Suntrap Garden

How to attract bumble bees

There has been a lot on the news this year about the hard times ahead for bumble bees.  We can all do our bit to help, they  need flowers throughout the Spring and Summer (March-Sept), and these need to be the right kinds of flowers.  Instead of planting bedding plants and all the hard work that goes along with them, why not try growing traditional cottage garden flowers and native wildflowers. Many of these thrive and look superb in the garden. They are also easy to grow, generally being hardy and much more resistant to slugs and disease. Bumble bee species differ in the length of their tongues, and as a result prefer different flowers, so it’s important to grow a range of different things.

There are lots of plants to choose from, so why not start to plan your garden so that you encourage the humble bumble bee.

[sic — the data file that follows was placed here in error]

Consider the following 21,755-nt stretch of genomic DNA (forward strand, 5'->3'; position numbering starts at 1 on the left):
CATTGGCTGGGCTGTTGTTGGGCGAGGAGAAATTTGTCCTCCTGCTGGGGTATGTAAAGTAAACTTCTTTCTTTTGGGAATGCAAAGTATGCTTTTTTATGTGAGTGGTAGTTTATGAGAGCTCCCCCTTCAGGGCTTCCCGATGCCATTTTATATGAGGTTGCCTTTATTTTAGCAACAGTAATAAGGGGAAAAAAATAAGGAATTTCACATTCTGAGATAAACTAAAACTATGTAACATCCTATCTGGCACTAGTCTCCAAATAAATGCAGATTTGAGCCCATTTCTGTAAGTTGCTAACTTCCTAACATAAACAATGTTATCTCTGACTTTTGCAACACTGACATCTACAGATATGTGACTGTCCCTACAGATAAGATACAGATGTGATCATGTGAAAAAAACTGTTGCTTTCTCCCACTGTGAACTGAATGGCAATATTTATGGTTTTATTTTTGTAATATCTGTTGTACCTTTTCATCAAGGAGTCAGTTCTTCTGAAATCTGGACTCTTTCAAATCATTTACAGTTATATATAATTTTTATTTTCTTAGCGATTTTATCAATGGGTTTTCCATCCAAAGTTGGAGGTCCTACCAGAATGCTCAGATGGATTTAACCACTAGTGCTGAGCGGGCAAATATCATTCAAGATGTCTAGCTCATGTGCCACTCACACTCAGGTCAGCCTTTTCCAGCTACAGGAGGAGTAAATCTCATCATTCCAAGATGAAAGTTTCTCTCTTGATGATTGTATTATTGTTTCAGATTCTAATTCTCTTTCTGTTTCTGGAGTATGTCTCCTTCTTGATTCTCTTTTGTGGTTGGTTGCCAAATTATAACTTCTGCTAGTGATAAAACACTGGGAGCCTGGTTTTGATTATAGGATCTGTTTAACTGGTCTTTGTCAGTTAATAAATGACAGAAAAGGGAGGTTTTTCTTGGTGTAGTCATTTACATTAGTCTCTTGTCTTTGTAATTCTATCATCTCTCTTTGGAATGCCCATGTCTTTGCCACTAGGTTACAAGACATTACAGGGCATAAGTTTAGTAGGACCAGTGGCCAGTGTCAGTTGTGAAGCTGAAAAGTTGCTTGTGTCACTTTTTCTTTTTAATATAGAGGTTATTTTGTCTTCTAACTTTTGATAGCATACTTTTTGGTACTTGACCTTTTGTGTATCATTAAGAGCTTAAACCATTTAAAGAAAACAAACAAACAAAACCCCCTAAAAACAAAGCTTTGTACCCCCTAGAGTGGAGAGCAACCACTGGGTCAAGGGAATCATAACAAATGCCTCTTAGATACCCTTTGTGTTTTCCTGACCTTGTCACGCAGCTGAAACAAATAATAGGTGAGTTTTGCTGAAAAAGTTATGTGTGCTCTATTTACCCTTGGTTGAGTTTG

March – April

Apple, Bluebell, Broom, Bugle, Cherry, Erica carnea (heather), Flowering Currant, Lungwort (Pulmonaria), Pear, Plum

May – June

Alliums, Aquilegia, Birds-foot trefoil, Bugle, Bush vetch, Campanula,Ceanothus, Chives, Comfrey, Cotoneaster, Escallonia,

Everlasting Pea, Everlasting wallflower, Foxglove, Geranium, Honeysuckle, Kidney Vetch, Laburnum, Lupin, Monkshood, Poppies, Raspberries

July – September

Black horehound, Borage, Bramble, Buddleia, Cardoon, Catmint, Cornflower, Delphinium, Heathers, Hollyhock, Hyssop, Knapweed, Lavender, Lesser burdock, Marjoram,

Mint, Penstemon, Polemonium, Purple loosestrife, Red bartsia


Open Day – Sunday 24 May

What a perfect Summer’s day we had.  The weather was beautiful, the garden was busy.


But, I think Eubee, the snowy owl, might have been the star attraction for many.